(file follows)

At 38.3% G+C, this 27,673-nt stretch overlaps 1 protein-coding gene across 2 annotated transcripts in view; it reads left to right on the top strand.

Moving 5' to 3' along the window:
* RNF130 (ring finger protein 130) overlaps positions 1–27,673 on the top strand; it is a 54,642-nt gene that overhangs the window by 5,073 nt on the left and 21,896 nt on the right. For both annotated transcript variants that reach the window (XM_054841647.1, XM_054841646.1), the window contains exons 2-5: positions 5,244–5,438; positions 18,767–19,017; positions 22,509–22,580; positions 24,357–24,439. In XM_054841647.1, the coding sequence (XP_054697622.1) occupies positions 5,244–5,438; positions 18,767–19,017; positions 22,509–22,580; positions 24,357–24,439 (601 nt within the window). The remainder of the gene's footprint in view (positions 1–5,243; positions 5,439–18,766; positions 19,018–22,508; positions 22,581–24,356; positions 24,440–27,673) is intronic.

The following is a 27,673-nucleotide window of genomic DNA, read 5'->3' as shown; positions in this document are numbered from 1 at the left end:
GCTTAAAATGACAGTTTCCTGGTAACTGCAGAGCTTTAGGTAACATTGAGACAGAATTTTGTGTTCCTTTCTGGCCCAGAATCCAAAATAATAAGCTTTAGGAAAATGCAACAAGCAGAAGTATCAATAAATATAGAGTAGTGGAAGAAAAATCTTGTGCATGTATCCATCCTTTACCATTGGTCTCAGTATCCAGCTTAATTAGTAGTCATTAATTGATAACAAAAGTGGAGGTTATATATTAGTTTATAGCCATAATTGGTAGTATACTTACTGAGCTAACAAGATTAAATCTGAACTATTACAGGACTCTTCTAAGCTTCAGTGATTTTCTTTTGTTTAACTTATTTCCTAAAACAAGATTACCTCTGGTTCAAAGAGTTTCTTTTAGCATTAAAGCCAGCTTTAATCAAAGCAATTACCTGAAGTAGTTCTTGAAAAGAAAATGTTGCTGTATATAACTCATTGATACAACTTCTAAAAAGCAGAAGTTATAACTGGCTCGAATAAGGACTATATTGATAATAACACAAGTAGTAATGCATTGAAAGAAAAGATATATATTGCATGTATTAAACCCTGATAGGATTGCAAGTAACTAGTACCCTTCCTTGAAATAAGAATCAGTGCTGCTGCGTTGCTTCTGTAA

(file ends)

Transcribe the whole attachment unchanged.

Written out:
At 38.3% G+C, this 27,673-nt stretch overlaps 1 protein-coding gene across 2 annotated transcripts in view; it reads left to right on the top strand.

Moving 5' to 3' along the window:
* RNF130 (ring finger protein 130) overlaps positions 1–27,673 on the top strand; it is a 54,642-nt gene that overhangs the window by 5,073 nt on the left and 21,896 nt on the right. For both annotated transcript variants that reach the window (XM_054841647.1, XM_054841646.1), the window contains exons 2-5: positions 5,244–5,438; positions 18,767–19,017; positions 22,509–22,580; positions 24,357–24,439. In XM_054841647.1, the coding sequence (XP_054697622.1) occupies positions 5,244–5,438; positions 18,767–19,017; positions 22,509–22,580; positions 24,357–24,439 (601 nt within the window). The remainder of the gene's footprint in view (positions 1–5,243; positions 5,439–18,766; positions 19,018–22,508; positions 22,581–24,356; positions 24,440–27,673) is intronic.

The following is a 27,673-nucleotide window of genomic DNA, read 5'->3' as shown; positions in this document are numbered from 1 at the left end:
GCTTAAAATGACAGTTTCCTGGTAACTGCAGAGCTTTAGGTAACATTGAGACAGAATTTTGTGTTCCTTTCTGGCCCAGAATCCAAAATAATAAGCTTTAGGAAAATGCAACAAGCAGAAGTATCAATAAATATAGAGTAGTGGAAGAAAAATCTTGTGCATGTATCCATCCTTTACCATTGGTCTCAGTATCCAGCTTAATTAGTAGTCATTAATTGATAACAAAAGTGGAGGTTATATATTAGTTTATAGCCATAATTGGTAGTATACTTACTGAGCTAACAAGATTAAATCTGAACTATTACAGGACTCTTCTAAGCTTCAGTGATTTTCTTTTGTTTAACTTATTTCCTAAAACAAGATTACCTCTGGTTCAAAGAGTTTCTTTTAGCATTAAAGCCAGCTTTAATCAAAGCAATTACCTGAAGTAGTTCTTGAAAAGAAAATGTTGCTGTATATAACTCATTGATACAACTTCTAAAAAGCAGAAGTTATAACTGGCTCGAATAAGGACTATATTGATAATAACACAAGTAGTAATGCATTGAAAGAAAAGATATATATTGCATGTATTAAACCCTGATAGGATTGCAAGTAACTAGTACCCTTCCTTGAAATAAGAATCAGTGCTGCTGCGTTGCTTCTGTAA